Sunday, October 30, 2011

Join Me

If you're here because you (like me) are a fan of coffee and searched out some coffee-related content, maybe you could head on over to the website of my new book, Babel No More, which comes out in January. It's a book about the science that explains hyperpolyglottism, or the learning and speaking of many languages, as well as the science that explains why hyperpolyglottism shouldn't actually exist. And it's a book about my search for hyperpolyglots, all over the world, in the past, and in the present. Everyone speaks at least one language. And many people (even bilinguals) have undertaken learning additional languages, so they know the time, energy, and brain power that's required to this. This book is about the people for whom this comes so easily, a language barrier is another word for an opportunity to learn more.

Follow me on Twitter here.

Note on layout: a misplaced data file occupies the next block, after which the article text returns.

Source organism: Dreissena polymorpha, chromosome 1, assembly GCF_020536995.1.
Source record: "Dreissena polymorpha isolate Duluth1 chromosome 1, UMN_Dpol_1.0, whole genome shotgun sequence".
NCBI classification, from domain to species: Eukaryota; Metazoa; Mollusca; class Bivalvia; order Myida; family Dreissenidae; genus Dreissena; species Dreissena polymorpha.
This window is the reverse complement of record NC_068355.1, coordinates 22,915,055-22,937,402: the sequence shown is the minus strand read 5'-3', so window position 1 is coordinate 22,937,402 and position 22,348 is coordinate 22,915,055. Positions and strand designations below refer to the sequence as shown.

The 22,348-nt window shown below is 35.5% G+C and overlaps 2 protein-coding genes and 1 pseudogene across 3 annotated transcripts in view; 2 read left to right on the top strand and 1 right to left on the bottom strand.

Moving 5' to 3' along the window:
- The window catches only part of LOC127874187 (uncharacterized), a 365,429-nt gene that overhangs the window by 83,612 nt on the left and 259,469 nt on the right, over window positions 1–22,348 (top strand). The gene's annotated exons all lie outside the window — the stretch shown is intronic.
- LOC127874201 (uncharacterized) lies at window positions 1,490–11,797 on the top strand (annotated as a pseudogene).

Friday, December 4, 2009

the end of anonymity

A couple posts down (very close in textual space, very distant in time), I talked about a shift away from the First Amendment as a workable principle for governing behavior on listservs (especially the WP list) and other online communities. Today I see that a San Diego paper has ended anonymous commenting on its articles, and is arguing that it's not a freedom of speech issue:

This is a forum we're choosing to host and these are the rules we're asking people to abide by.

This isn't the first move in this direction I've witnessed since I made my earlier comments. After the Fort Hood shooting, the Austin American Statesman closed off commenting on all related articles, because of the regular abuse of the posting rules. People just couldn't get it.